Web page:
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BOOM: Trump tells O'Rourke to 'be quiet' in wake of El Paso shooting

Trump tells O'Rourke to 'be quiet' in wake of El Paso shooting

President Trump late Wednesday night responded to criticism from former Rep. Beto O'Rourke (D-Texas), who has repeatedly assailed the president in the wake of a mass shooting in El Paso.
"Beto (phony name to indicate Hispanic heritage) O’Rourke, who is embarrassed by my last visit to the Great State of Texas, where I trounced him, and is now even more embarrassed by polling at 1% in the Democrat Primary, should respect the victims & law enforcement - & be quiet!" Trump tweeted.
The president's remarks come shortly after O'Rourke, a 2020 presidential contender, announced he would be attending an event on Wednesday to pay tribute to the shooting victims and counter Trump's visit to the city. 
"When President Trump comes to El Paso tomorrow, I will be joining our strong, beautiful, binational community at #ElPasoStrong. I hope to see you there," O'Rourke tweeted earlier Wednesday night.
The El Paso native, who had previously run a competitive race against Sen. Ted Cruz (R) in 2018, has garnered new interested in recent days after a viral moment in the wake of the mass shooting on Saturday at a Walmart. Asked by a reporter what Trump should do to prevent more mass shootings, a seemingly exasperated O'Rourke responded, "What do you think? You know the shit he’s been saying. He’s been calling Mexican immigrants rapists and criminals. I don’t know, like, members of the press, what the f---?"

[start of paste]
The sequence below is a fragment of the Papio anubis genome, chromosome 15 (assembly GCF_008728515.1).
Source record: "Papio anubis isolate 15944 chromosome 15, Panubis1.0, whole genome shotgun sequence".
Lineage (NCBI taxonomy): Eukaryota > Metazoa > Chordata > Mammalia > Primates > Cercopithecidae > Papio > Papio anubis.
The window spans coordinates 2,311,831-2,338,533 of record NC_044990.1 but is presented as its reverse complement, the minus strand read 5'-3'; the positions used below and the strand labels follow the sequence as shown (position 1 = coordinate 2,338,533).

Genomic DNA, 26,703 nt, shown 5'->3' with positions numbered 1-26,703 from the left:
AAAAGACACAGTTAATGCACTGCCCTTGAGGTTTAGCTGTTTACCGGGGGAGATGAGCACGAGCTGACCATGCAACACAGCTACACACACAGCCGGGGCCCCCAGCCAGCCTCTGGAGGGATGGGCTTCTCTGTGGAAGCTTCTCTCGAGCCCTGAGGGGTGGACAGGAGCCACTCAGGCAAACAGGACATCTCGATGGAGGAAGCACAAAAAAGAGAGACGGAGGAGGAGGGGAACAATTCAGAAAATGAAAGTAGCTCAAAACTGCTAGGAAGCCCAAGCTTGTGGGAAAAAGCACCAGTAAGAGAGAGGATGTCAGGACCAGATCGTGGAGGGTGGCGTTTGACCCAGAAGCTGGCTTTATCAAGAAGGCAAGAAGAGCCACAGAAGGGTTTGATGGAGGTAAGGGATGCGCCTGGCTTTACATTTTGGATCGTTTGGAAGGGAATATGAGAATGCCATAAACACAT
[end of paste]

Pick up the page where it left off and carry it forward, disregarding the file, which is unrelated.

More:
The response was widely praised by liberals in the media, pointing to the growing frustration many on the left feel about how the press has been portraying Trump in the wake of the shooting. O'Rourke has dug in since then, going so far as to compare the Trump administration to the Third Reich.
The president has come under fire since the weekend, which also saw a mass shooting in Dayton, Ohio, on Sunday. Critics have drawn a link between Trump's rhetoric toward Latinos and the gunman in the El Paso shooting, who had apparently set out to kill Mexicans. 
Trump condemned white nationalism and racism in an address on Monday morning, but that has done little to quell the anger. On Wednesday he will visit both El Paso and Dayton, where he's likely to receive a chilly, if not outright hostile, reception. 
The tragic incidents have left an opening for O'Rourke to regain the spotlight. The former congressman has gained little traction in the polls since announcing his candidacy for president earlier this year, with his debate performances doing little to improve his standing. But he has become the most prominent 2020 contender over the past week to address the shootings.
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Earlier on Wednesday, O'Rourke said on CNN that the media can't let Trump get off "scot-free" for his actions. 
"This is the most racist President we've had since perhaps Andrew Johnson, in another age and another century, and he is responsible for the hatred and the violence that we're seeing right now," he said on CNN's "Cuomo Prime Time."

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